T.V. Padma in SciDev.net: India's top science institute must now tackle social needs:
But excellence in basic sciences needs to go hand in hand with relevance to social needs. In 1927 Mahatma Gandhi visited IISc and remarked: "Unless all the discoveries that you make have the welfare of the poor as the end in view, all your workshops will be really no better than Satan's workshops." His message should not be forgotten.
Nature editorial (probably paywalled): Experts still needed:
But taken alone, publication citations have repeatedly been shown to be a poor measure of research quality. An example from this journal illustrates the point. Our third most highly cited paper in 2007, with 272 citations at the time of inspection, was of a pilot study in screening for functional elements of the human genome. The importance lay primarily in the technique. In contrast, a paper from the same year revealing key biological insights into the workings of a proton pump, which moves protons across cell membranes, had received 10 citations. There are plenty more examples of such large disparities between papers that may be important for a variety of reasons: technological breakthroughs of immediate use to many, more rarefied achievements of textbook status, critical insights of relevance to small or large communities, 'slow burners' whose impact grows gradually or suddenly after a delay, and so on.
Such isolated statistics serve to illustrate a point that has been more systematically documented in the bibliometrics literature. Take, for example, an analysis of the correlation between judgements of scientific value using metrics, including citations, and those using peer review, in condensed-matter physics (E. J. Rinia et al. Res. Policy 27, 95–107; 1998). The study found disagreements in judgement between the two methods of evaluation in 25% of the 5,000 papers examined. In roughly half of these cases, the experts found a paper to be of interest when the metrics did not, and in the other half, the opposite was the case. The reasons for the differences are not fully understood.
Farhad Manjoo in Slate: Advice on How to Blog:
Write casually but clearly. ... [T]he best way to stick to a blogging schedule is to write quickly, and a good way to write quickly is to write as if you're talking to a friend. Marc Ambinder, the political-news maven at the Atlantic, told me, "I've found that I tend to write the way I speak. Short, staccato sentences, lots of parentheticals. That annoys purists, but it's uniquely my own voice, and I think it helps to build a connection with the reader." Also remember that your readers want you to get to the point. "Be clear, not cryptic," Salmon says. [...] Ryan Singel offers a great tip on how to accomplish this:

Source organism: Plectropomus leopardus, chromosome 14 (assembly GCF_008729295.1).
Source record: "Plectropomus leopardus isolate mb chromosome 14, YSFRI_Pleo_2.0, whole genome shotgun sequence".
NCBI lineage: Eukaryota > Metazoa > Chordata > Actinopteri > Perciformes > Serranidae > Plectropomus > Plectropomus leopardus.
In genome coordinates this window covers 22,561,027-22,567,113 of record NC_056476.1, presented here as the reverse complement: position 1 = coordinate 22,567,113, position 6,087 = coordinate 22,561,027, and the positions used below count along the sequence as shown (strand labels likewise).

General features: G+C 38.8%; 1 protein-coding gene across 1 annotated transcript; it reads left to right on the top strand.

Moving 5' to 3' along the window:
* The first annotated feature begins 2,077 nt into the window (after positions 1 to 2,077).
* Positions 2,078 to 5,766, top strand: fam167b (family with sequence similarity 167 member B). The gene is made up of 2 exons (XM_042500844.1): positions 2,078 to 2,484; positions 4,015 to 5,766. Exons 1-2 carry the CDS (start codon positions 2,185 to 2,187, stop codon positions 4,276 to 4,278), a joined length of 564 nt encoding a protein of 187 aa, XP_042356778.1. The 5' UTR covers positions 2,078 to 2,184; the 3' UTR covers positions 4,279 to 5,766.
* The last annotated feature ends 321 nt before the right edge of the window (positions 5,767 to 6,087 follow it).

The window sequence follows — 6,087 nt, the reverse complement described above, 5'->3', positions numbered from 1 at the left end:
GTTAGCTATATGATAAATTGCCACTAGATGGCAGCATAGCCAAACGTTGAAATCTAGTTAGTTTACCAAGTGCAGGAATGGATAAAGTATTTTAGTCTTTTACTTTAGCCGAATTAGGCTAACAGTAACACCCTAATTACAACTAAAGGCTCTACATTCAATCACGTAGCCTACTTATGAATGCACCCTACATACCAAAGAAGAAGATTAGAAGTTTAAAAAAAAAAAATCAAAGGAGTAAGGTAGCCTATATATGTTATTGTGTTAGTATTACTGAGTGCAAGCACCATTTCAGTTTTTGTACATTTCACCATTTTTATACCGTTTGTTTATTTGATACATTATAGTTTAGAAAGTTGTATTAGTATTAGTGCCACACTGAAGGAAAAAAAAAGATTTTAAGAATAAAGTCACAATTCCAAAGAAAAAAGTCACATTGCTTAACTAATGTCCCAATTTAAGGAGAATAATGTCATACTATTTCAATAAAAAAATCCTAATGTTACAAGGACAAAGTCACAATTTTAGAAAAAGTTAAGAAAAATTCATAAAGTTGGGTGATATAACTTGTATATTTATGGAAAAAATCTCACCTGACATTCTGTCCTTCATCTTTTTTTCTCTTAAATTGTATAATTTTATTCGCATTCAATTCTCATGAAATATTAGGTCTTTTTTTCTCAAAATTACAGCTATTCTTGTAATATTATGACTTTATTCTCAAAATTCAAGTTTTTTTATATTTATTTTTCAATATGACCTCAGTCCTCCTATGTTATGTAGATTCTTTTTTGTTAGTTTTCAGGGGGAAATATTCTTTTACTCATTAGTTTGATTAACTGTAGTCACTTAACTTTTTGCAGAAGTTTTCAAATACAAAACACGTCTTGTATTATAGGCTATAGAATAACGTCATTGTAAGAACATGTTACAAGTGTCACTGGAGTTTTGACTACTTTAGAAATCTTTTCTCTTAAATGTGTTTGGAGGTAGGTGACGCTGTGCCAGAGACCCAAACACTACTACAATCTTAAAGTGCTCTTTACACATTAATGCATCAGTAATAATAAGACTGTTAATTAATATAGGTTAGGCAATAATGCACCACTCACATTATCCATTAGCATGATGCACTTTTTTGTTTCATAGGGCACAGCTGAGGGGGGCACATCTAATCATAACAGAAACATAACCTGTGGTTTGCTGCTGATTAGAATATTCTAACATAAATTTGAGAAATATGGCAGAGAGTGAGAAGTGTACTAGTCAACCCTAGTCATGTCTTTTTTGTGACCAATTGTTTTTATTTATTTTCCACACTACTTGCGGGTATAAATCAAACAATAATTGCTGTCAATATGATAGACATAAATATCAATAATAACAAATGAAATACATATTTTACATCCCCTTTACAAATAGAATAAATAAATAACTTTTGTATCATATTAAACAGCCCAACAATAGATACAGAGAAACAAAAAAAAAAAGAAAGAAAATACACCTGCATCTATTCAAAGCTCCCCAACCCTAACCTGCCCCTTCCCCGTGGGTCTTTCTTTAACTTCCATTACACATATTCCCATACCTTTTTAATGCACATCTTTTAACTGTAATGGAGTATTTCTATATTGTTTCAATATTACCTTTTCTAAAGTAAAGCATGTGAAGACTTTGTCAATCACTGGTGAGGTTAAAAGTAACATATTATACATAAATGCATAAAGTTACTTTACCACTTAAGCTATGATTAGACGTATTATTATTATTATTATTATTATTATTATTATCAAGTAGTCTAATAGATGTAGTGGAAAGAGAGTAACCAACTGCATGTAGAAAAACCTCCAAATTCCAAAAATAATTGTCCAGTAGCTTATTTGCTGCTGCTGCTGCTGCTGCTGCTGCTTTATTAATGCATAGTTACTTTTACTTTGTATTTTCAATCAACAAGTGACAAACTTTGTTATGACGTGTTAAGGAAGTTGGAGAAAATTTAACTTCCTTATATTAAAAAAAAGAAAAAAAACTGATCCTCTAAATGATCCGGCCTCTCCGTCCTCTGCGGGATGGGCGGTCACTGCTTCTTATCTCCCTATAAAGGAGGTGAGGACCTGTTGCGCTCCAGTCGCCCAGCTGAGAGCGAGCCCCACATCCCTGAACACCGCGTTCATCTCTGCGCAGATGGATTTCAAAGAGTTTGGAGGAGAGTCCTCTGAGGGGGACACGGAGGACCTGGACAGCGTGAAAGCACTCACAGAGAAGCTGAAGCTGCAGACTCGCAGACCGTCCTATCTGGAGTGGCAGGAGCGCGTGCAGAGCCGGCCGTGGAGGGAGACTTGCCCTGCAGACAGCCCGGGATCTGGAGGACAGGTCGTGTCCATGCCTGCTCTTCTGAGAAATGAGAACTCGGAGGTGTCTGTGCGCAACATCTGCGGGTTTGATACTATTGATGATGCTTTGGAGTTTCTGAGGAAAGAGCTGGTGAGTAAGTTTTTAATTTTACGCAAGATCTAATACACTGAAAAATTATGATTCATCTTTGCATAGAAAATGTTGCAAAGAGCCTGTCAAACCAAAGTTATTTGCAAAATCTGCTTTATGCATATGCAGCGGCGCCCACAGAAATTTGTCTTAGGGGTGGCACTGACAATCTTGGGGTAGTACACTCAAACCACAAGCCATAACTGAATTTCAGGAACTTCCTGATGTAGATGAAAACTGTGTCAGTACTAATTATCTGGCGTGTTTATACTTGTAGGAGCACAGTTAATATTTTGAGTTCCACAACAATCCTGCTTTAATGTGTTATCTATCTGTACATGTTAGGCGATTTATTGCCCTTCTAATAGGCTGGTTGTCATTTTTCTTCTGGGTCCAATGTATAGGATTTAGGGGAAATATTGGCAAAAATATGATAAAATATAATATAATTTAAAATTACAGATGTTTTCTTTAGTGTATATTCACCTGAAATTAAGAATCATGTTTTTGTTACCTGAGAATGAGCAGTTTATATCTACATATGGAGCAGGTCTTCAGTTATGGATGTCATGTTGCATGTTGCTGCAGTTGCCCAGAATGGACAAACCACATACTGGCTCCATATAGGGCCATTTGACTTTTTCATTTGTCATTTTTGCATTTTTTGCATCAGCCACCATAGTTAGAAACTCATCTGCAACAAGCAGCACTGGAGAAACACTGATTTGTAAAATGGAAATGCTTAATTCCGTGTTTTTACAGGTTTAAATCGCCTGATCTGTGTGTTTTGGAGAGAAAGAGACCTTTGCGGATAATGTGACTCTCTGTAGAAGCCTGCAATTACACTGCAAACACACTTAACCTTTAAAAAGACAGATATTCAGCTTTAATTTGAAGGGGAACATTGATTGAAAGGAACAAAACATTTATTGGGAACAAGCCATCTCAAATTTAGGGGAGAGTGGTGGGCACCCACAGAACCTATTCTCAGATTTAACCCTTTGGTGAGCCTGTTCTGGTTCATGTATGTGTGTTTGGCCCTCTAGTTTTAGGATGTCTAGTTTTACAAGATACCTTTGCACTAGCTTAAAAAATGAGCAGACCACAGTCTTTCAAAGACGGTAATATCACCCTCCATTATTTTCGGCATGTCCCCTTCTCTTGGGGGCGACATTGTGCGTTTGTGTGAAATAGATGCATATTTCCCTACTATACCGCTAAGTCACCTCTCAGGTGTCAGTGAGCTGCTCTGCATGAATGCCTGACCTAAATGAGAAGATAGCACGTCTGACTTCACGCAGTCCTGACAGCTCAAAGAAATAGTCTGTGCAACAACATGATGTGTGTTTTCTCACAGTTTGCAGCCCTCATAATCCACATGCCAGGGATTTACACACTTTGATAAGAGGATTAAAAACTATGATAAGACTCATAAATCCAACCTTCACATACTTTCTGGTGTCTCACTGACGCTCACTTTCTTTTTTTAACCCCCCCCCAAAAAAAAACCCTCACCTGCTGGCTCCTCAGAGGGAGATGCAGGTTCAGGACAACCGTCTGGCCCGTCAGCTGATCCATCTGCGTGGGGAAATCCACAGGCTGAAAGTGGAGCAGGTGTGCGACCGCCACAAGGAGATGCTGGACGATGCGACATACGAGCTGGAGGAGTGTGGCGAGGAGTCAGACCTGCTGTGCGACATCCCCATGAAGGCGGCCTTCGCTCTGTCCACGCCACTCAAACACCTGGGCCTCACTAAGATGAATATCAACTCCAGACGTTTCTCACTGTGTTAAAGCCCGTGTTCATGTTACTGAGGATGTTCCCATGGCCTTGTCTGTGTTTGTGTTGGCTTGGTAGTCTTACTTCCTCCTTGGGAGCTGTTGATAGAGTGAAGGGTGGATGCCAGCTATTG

Start every post with a good first sentence that describes the story you are going to tell. Assume your reader won't get past the first paragraph. Never start with anything like "Sometimes when I hear about stupid things in the news, I just want to hit the wall," or "I haven't written about this in a long time, but today there was a story ..."
Daniel Lemire: Grabbing attention or building a reputation?
I do not blog or write research papers merely to grab attention. Instead, I seek to increase my reputation. While attention fluctuates depending on your current actions, reputation builds up over time based on your reliability, your honesty, and your transparency. To build a good reputation, you do not need to do anything extraordinary: you just need to be consistent over a long time.
Of course, you need to get some attention if you are building a reputation. However, on the long run, the saying build it and they will come, is true. Being present and doing good work is enough. You do not need flashy presentations. Remain lean and mean. Avoid high maintenance operations. Do good quality work.
Daniel Little: Philosophy of X?
... [H]ow might the philosophy of science be helpful for working scientists? How can the philosophy of biology or economics be helpful to biologists or economists? And, for that matter -- why isn't there a philosophy of plumbing or long-distance bus driving?
Susana Martinez-Conde and Stephen L. Macknik in Scientific American: Magic and the Brain: How Magicians "Trick" the Mind:
Thompson’s trick nicely illustrates the essence of stage magic. Magicians are, first and foremost, artists of attention and awareness. They manipulate the focus and intensity of human attention, controlling, at any given instant, what we are aware of and what we are not. They do so in part by employing bewildering combinations of visual illusions (such as afterimages), optical illusions (smoke and mirrors), special effects (explosions, fake gunshots, precisely timed lighting controls), sleight of hand, secret devices and mechanical artifacts (“gimmicks”).
But the most versatile instrument in their bag of tricks may be the ability to create cognitive illusions. Like visual illusions, cognitive illusions mask the perception of physical reality. Yet unlike visual illusions, cognitive illusions are not sensory in nature. Rather they involve high-level functions such as attention, memory and causal inference. With all those tools at their disposal, well-practiced magicians make it virtually impossible to follow the physics of what is actually happening—leaving the impression that the only explanation for the events is magic.
Friday, January 02, 2009
More links ...
Posted by Abi. Posted at 5:45 PM